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Lee Hamilton '52 on Congress: "Watching It Now is Painful"

February 2, 2013

Lee Hamilton 2010Aug USTLee Hamilton, a 1952 DePauw University graduate who served 34 years in the U.S. House of Representatives, writes that "in the years since I left Capitol Hill, my frustration with the institution I admired and loved has grown; watching it now is painful. Congress has shown a dispiriting unwillingness to reckon with tax reform, rein in the deficit, find ways to spur economic growth or make any of the other tough decisions that face it. When it does make a decision, it tends to limit its reach -- thus, over and over, avoiding the real issues."

In a newspaper op-ed, the Democrat notes that a national survey finds Americans "have a lower opinion of Congress than of head lice, Genghis Khan, used-car salesmen and root canals ... Its constant partisanship, lack of urgency in the face of looming fiscal threats, posturing and finger-pointing even at moments when the national interest clearly demands a resolution -- all these have made it appear uninterested in actually governing. Yet people do not run for Congress so they can become unpopular. They don’t go to Washington because they want to accomplish nothing. They don’t take the oath of office, surrounded by reminders of the distinguished men and women who came before them, just to disavow Congress’s rich history of accomplishment. Rather, they get caught in a destructive cycle whose dynamics often are shaped by political forces out of their control -- by the demands of party loyalty or the arm-twisting of caucus leaders, by the threats and blandishments of special interests or the fear of well-funded opposition in the next primary."

According to Hamilton, "The challenge facing members of Congress is to rise above all this, to find a way to reassert the values and aspirations that first brought them to national office. How can they do this? I’m convinced that it comes down to attitude."

The veteran statesman says lawmakers need to "put responsible governance first. In part, this means acting with the future in mind. Thomas Jefferson in his first inaugural address looked toward 'our descendants to the thousandth and the thousandth generation.' That may be a longer time-frame than is politically realistic, but at the moment I’d even settle for just the thousandth and the thousandth day, which is more far-sighted than most members’ obsession with the next election. Americans care about their country’s future, and they want their representatives to do so, too."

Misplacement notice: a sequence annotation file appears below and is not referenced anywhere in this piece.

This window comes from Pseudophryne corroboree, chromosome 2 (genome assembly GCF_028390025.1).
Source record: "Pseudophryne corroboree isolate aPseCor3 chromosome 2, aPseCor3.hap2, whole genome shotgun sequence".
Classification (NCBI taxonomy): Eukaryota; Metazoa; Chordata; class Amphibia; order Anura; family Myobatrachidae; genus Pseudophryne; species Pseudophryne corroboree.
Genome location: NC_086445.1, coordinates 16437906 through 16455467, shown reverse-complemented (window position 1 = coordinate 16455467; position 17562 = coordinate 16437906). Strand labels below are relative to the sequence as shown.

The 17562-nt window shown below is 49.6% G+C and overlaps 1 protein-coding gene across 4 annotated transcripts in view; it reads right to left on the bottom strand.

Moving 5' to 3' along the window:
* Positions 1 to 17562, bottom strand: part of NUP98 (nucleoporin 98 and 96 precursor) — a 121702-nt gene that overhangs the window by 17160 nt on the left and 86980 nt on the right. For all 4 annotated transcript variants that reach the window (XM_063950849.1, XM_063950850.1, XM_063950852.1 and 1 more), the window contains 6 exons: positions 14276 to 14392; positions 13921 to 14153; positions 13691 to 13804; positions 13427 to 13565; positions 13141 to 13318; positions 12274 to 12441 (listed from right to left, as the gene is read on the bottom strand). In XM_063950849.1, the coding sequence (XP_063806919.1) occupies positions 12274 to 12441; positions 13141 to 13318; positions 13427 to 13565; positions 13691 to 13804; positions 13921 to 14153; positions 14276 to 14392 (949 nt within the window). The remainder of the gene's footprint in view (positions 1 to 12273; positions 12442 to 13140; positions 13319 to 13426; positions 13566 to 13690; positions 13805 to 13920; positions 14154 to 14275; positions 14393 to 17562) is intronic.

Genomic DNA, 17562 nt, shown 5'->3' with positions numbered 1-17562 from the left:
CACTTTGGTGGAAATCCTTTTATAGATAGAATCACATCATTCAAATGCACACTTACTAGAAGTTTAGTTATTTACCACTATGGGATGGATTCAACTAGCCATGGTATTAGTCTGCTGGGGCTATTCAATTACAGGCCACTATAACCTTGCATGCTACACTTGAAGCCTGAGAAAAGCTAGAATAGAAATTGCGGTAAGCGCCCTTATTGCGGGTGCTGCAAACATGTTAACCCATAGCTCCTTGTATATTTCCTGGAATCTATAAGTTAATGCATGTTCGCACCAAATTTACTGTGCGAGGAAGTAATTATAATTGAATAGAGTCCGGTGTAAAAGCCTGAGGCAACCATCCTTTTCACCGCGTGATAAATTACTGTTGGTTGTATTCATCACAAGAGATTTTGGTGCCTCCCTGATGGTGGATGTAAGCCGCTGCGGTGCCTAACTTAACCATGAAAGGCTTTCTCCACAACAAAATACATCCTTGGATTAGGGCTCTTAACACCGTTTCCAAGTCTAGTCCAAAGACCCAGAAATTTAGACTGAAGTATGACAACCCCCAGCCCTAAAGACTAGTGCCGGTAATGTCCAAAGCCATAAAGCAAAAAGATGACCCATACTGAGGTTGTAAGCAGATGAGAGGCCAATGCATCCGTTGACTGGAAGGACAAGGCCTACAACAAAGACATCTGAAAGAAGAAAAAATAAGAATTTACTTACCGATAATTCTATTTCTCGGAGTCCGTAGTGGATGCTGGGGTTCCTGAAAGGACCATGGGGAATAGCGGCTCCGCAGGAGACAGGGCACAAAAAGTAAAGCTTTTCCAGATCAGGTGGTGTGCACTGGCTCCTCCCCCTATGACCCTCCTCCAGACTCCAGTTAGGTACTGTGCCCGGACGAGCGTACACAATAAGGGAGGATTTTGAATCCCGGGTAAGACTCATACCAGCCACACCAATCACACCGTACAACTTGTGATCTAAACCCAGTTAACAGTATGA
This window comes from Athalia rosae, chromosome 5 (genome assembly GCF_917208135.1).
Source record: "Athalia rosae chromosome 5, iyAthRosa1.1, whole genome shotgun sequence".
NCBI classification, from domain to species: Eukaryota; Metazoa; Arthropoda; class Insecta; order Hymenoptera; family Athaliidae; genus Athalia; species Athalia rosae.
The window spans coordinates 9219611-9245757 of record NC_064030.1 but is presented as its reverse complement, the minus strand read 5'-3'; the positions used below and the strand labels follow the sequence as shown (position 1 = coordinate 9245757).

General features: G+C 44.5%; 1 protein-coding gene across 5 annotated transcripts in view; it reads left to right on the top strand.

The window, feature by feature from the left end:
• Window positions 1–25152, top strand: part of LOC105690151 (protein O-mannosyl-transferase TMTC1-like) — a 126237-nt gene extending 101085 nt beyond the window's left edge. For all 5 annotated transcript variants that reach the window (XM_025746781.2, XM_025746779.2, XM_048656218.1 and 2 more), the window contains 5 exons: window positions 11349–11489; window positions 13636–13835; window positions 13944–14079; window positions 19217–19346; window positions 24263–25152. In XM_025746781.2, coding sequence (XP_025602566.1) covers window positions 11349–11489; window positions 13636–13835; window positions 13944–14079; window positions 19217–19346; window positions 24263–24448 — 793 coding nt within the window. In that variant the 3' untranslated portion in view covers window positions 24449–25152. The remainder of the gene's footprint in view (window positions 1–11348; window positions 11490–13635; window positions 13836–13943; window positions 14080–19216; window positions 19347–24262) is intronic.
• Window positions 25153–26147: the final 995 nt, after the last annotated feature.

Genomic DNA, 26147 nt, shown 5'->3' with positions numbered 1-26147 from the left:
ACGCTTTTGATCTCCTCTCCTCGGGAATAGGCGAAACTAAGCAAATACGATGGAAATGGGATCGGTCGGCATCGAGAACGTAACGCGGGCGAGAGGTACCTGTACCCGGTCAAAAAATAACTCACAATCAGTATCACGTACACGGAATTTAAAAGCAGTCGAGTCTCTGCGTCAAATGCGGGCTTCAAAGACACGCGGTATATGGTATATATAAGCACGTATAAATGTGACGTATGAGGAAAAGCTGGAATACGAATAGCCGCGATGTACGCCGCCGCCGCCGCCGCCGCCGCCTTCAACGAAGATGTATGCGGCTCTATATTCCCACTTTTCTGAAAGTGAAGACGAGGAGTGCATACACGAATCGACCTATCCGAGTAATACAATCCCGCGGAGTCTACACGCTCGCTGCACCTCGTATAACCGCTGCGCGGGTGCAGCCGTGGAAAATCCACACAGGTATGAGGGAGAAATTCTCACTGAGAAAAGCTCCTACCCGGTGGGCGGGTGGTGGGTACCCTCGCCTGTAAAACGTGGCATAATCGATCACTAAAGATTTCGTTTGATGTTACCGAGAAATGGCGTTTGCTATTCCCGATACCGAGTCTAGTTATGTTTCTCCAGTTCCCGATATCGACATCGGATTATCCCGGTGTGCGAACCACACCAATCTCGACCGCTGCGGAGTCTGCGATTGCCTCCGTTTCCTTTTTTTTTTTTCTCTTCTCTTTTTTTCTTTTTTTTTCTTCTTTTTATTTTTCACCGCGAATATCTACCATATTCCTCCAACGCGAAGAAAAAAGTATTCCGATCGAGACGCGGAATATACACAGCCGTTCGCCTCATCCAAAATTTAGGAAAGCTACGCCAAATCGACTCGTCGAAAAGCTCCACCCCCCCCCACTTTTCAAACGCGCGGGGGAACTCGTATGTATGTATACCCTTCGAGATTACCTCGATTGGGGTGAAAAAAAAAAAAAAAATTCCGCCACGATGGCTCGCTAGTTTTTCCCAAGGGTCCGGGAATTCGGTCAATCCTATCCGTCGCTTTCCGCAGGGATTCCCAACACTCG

Negotiation, compromise and accommodation are needed for change to occur, Hamilton asserts. "Being a member does not Lee Hamilton Ubben 2011 1mean treating adversaries as enemies to be defeated and humiliated; they are colleagues with whom one must cooperate on the larger goal of searching for a remedy to the challenges that beset the country. Focusing on the facts -- rather than on scoring ideological points -- and working together to build consensus based on those facts is the only way our representatives will be able to take on the responsibilities Americans expect of them. That is what Americans are looking for. And that is what Congress needs to deliver if it wants to be more popular than root canals."

Access the complete essay at the website of Minnesota's Winona Daily News.

Lee Hamilton majored in history as an undergraduate and starred on the Tiger basketball team (and is a member of both the Indiana Basketball Hall of Fame and the DePauw Athletic Hall of Fame). He now directs the Center on Congress at Indiana University. 

The veteran statesman has been a frequent visitor to DePauw over the years, and delivered an Ubben Lecture on March 15, 2011.

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